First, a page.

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Rupert Murdoch: News of the World

In: Business and Management

Submitted By azereth
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Ethical Event In July 2011, billionaire Rupert Murdoch's News of the World tabloid newspaper was engulfed in a media scandal that jeopardized his media empire, News Corporation. On July 4, 2011, a reporter for the British the Guardian broke the scandalous news that employees from Murdoch's News of the World tabloid had hacked cell phone messages of Milly Dowler, a 13-year-old murder victim. An employee had hacked into Milly’s voice-message system to delete messages. This in turn gave her family and police hope that she was still alive. News of the World used the material obtained from the phone hacking to write stories about the murder victim in an effort to prolong the story and continue selling millions of copies. The interference on behalf of the newspaper obstructed the police investigation and appalled the nation (Kellner, 2012).
Furthermore, it was revealed that in an effort to sensationalize the headlines, employees hacked into cell phones belonging to the families of soldiers killed in Iraq and Afghanistan and family members of victims of the London terrorist attacks. The exposé revealed more than 4,000 allegations of phone hacking by employees of News of the World. Amongst the people being monitored were celebrities, politicians, the monarchy and ordinary citizens. The tabloid newspaper was implicated from information obtained from a convicted hacker’s detailed notebook, which contained about 11,000 pages of notes. Indignation and disapproval grew on a daily basis as more allegations of bribery were revealed and additional major figures in the Murdoch media empire were arrested (Kellner, 2012).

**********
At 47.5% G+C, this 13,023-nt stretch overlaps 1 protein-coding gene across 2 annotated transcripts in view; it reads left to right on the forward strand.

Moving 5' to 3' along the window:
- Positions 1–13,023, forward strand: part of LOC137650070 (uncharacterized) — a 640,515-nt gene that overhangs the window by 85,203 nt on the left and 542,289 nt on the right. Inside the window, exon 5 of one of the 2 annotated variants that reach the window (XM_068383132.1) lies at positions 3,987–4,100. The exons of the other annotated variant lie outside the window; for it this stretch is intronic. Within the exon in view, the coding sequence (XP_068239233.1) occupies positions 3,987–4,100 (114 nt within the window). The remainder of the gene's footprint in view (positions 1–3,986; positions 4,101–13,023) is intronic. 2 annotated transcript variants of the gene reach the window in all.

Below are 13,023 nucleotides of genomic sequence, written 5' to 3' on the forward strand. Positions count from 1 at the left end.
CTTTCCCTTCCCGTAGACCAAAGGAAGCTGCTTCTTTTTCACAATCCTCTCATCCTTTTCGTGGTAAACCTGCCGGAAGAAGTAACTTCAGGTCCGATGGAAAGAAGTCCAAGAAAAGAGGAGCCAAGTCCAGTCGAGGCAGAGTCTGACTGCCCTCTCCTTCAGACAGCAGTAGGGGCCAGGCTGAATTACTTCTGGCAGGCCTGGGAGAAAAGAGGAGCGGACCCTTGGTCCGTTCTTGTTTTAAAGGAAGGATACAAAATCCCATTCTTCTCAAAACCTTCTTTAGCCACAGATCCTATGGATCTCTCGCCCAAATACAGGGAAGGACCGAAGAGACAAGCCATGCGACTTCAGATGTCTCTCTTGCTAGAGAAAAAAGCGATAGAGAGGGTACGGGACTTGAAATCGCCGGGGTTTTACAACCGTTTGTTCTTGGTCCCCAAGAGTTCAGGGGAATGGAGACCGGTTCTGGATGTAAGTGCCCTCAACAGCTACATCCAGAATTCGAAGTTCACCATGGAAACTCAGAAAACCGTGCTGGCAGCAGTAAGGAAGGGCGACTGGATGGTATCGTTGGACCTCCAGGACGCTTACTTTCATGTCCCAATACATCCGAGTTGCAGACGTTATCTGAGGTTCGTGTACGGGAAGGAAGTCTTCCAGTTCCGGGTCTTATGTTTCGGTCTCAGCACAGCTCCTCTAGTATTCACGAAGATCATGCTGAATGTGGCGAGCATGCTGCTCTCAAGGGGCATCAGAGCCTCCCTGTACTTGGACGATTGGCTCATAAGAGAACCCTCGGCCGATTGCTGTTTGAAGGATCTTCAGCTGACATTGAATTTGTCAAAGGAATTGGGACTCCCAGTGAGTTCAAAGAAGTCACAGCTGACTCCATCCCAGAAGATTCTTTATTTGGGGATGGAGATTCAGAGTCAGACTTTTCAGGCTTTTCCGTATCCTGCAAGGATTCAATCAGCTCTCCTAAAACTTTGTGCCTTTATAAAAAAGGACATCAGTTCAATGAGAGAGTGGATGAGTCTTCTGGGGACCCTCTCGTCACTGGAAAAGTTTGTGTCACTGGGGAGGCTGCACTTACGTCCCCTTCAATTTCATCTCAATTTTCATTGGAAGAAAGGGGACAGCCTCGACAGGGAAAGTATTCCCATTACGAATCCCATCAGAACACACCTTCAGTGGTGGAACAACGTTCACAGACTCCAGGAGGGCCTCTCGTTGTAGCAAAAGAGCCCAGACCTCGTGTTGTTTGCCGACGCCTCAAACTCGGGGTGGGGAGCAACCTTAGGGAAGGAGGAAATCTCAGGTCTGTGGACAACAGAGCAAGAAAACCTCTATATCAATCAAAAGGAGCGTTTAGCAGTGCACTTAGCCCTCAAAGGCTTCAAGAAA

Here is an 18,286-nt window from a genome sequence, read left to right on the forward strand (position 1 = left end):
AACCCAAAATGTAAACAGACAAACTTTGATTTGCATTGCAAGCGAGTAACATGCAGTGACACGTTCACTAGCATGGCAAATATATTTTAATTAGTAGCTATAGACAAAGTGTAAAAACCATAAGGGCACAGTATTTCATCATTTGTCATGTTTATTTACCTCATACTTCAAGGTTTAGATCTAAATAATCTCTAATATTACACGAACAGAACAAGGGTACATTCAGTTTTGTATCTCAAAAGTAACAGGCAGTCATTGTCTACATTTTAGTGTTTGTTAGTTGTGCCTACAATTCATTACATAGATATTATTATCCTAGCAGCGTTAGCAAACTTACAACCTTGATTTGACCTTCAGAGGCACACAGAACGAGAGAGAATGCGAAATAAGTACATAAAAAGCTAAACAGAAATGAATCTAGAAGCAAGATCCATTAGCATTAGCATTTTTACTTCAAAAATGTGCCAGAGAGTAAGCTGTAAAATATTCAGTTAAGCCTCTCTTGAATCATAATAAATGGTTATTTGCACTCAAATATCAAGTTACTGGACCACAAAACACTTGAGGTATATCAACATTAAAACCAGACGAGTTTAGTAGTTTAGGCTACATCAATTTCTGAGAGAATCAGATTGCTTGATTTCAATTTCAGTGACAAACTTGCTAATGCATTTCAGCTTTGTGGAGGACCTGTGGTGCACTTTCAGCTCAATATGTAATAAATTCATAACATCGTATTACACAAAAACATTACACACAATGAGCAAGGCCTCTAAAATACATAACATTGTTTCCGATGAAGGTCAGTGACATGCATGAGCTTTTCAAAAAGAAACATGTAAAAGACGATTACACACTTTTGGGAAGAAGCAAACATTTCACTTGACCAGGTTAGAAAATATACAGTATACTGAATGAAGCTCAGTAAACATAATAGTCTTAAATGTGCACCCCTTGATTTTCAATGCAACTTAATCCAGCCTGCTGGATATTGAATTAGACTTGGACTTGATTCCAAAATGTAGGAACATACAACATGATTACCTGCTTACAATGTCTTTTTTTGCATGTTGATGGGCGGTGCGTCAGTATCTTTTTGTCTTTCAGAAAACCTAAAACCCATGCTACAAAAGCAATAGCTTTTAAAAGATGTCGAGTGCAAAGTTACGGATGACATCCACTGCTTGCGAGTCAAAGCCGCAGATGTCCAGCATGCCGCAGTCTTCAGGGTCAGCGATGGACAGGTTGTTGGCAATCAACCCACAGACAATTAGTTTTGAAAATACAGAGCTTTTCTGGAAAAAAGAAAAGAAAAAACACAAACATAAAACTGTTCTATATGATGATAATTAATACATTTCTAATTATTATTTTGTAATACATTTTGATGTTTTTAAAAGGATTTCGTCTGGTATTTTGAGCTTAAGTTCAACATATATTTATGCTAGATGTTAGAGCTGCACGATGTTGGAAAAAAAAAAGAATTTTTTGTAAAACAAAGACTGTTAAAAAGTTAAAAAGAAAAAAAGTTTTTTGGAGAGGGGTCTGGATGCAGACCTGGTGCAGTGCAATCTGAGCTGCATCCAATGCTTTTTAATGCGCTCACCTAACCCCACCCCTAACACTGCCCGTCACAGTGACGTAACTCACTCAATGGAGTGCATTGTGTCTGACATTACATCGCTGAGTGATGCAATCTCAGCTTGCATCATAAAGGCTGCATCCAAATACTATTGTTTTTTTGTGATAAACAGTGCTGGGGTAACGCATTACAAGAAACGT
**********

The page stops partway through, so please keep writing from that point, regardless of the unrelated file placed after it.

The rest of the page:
Course-Relevancy As the scandal of the 2008 economic meltdown was slowly fading, another scandalous event was exposed to the world and authorities. Rupert Murdoch’s global media empire was being exposed for it’s questionable business practices. As investigators examined the allegations in-depth, they uncovered anomalies and important issues were raised. Rupert Murdoch and his media empire, News Corporation, lacked corporate social responsibility (CSR) while operating its business. Corporate social responsibility can be defined as the "economic, legal, ethical, and discretionary expectations that society has of organizations at a given point in time" (Carroll & Buchholtz, 2003, p. 34).